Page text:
In the last 10 elections (1980 to 2016), in contrast, winning candidates have achieved an average of only 375 tallies on an enlarged base of 538 (now including Alaska, Hawaii, and District of Columbia), and the average margin has shrunk more than a third, to 212. Only Ronald Reagan in 1984 and his designated successor George H.W. Bush have won over 400 votes. Republicans have won six of 10 elections, and achieved a clear predominance of electoral votes. Yet the GOP has lacked popular vote pluralities in two of these elections.
The last five winners have done even worse, barely squeezing into office, winning an average of only 312 electoral votes. These small victories still had large consequences, as Donald Trump exemplifies, but any claims to a popular mandate are illusory.
The same declines in electoral support are evident in the popular vote. In the earlier period, the median vote for the presidential winner was 56.2% of the overall national vote, a solid endorsement and only one of the ten winners failed to get a national majority. Even that exception, Truman in 1948 at 49.6%, came within a rounding count of half the country’s support.
Popular endorsement declined considerably in a transitional period, (1960-1976), when three of five winners — Kennedy, Nixon in 1968, and Carter — lacked a convincing national majority. Then, in the 10 recent contests, the median winning percentage fell to only 50.7%, a thin margin. Moreover, four of ten winners fell short of a national majority, and three others — Reagan in his first term, Bush and Obama in their second terms — barely scraped above half the national total. The absence of clear popular support has now become accepted as a structural condition of presidential elections. Trump not only won in 2016 while gaining only 46% of the national vote; he also now makes that standard a basic part of his re-election strategy (as reported in the New York Times).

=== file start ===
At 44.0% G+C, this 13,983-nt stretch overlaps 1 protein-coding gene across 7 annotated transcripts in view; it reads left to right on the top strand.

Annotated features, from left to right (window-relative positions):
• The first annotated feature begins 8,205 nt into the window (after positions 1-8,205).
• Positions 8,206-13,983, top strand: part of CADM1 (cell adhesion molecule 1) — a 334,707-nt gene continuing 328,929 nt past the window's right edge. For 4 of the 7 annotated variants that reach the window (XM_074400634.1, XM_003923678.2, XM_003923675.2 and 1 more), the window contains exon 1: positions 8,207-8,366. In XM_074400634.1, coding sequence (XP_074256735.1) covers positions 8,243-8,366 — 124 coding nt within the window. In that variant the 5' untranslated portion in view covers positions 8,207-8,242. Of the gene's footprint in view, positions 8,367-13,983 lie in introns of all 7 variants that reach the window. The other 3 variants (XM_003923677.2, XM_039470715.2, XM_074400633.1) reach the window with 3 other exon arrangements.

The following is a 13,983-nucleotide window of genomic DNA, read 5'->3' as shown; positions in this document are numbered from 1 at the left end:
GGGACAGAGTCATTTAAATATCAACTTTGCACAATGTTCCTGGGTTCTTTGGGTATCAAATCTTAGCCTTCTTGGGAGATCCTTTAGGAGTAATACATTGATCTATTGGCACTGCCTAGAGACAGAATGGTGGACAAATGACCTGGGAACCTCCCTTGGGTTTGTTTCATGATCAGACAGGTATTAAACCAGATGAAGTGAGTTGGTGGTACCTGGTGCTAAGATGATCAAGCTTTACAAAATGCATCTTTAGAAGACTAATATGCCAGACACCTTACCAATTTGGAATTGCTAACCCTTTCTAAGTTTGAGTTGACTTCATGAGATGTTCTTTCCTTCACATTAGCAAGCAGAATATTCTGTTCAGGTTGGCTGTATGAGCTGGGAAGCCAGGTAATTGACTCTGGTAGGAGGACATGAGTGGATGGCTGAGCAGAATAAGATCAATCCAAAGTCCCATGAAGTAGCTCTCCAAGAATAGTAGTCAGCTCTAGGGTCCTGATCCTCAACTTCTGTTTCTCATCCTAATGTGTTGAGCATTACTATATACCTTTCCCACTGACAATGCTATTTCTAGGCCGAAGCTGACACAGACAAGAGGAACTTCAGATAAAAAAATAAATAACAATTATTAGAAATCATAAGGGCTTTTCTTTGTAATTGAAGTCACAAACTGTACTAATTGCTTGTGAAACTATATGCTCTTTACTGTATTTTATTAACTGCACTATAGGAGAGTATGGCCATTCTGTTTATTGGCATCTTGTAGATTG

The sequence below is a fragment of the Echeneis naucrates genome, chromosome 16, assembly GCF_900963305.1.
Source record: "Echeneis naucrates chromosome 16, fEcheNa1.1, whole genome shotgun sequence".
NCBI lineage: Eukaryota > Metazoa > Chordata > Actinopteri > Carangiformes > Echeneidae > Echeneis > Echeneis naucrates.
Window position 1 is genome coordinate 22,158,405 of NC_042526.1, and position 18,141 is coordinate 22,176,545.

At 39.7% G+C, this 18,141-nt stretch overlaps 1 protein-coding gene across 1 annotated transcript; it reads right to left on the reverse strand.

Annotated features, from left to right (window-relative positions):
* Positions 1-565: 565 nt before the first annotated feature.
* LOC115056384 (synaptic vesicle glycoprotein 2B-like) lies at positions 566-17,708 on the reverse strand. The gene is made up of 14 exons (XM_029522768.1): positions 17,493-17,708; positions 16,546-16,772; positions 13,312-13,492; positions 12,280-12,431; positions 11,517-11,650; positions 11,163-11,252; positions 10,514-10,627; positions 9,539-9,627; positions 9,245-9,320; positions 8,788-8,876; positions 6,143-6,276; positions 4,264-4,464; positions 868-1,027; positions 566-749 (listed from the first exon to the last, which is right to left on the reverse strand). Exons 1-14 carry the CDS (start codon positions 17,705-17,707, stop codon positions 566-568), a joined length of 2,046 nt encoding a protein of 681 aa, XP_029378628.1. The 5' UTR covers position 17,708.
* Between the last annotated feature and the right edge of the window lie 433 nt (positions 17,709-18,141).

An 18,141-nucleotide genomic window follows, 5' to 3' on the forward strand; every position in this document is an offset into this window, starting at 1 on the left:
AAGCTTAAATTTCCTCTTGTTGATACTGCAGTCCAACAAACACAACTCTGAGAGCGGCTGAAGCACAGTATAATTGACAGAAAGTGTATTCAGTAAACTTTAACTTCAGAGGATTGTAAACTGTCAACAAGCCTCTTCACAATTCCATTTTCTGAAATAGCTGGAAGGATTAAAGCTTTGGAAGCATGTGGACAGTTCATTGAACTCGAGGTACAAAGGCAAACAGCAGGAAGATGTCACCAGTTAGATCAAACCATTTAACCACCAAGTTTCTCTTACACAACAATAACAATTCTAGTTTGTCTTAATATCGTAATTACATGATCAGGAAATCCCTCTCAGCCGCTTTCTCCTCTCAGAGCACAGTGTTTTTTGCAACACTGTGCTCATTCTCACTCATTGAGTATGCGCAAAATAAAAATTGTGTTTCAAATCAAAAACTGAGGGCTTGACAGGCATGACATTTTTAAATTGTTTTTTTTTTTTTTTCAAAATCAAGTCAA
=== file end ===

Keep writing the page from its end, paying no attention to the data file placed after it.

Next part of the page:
These patterns are not important because of statistical differences. Their significance may be an unnoticed, but important change in the legitimacy of presidential elections in the absence of policy mandates. The pattern of the earlier period advantaged the winning party and candidate in subsequent policy disputes. They had the rhetorical wind to their backs by virtue of the solid endorsement of the electorate in their landslide margins. Moreover, being large, these victories were essentially immunized against charges of election fraud or maladministration. Their electoral success also gave them the power to set the governmental agenda. Even if the winners had only a thin program – such as Harding’s “normalcy” or FDR’s hopeful but vague promise of “a New Deal,” they could at least say that they had won some sort of clear and clean “mandate” because of their avalanche of votes. They could act, undergirded by the premise that they had democratic sanction for their actions.
But these mandates also were limited because the voters were ready to switch to the opposition, giving it, in turn, a different landslide victory. Again, the opposition might not have a specific program at hand, but at least the parties would worry that voter sentiment might decide it was “time for a change,” and therefore would pay attention to the electorate’s passing fancies, i.e. heed the popular will.